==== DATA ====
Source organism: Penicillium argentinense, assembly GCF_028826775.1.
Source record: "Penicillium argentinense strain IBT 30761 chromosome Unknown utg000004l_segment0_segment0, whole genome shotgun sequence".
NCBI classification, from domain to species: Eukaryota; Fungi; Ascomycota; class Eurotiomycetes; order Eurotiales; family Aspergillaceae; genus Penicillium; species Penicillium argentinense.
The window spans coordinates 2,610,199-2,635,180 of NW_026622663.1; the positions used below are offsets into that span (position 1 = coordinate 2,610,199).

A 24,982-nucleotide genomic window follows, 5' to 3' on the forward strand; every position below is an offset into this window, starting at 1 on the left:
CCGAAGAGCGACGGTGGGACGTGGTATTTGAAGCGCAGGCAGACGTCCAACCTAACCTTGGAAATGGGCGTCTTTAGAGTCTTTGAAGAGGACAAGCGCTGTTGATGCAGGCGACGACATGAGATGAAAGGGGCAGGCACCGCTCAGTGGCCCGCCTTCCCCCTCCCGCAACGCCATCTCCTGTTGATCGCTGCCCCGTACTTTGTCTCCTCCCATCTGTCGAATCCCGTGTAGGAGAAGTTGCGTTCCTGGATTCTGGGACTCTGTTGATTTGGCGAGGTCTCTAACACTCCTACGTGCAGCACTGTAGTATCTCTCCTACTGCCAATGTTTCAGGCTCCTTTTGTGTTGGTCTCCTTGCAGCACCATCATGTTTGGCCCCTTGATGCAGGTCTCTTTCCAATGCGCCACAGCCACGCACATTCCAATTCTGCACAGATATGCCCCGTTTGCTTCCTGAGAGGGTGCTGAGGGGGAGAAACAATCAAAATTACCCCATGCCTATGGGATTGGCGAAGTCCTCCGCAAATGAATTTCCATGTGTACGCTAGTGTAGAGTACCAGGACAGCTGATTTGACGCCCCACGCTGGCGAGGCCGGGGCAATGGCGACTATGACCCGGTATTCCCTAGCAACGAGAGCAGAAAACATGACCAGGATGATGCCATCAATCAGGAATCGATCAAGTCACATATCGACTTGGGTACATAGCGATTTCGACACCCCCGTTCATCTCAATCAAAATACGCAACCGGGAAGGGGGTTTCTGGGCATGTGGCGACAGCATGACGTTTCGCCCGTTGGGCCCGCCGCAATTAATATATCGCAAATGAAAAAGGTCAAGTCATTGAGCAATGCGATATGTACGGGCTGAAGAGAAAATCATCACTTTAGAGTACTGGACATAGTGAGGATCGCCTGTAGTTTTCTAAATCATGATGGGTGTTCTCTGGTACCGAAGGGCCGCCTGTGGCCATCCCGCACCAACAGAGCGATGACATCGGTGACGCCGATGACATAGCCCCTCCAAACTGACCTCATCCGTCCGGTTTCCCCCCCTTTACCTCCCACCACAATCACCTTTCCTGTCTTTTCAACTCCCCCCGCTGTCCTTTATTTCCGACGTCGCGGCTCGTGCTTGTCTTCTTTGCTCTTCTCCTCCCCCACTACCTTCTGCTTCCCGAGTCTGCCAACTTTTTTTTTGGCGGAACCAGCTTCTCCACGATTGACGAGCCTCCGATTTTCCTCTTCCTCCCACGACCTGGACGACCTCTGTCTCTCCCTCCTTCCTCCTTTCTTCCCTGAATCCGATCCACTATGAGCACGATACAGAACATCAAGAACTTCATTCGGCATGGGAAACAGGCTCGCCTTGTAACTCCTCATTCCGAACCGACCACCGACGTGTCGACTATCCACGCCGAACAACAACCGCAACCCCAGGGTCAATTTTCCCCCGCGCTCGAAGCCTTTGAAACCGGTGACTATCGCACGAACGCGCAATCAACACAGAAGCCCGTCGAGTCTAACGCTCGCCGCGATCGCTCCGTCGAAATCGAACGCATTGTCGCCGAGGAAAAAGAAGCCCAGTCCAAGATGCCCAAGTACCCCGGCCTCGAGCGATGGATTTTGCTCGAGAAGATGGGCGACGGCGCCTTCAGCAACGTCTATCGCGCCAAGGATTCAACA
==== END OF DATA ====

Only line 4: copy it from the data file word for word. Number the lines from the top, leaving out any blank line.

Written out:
The window spans coordinates 2,610,199-2,635,180 of NW_026622663.1; the positions used below are offsets into that span (position 1 = coordinate 2,610,199).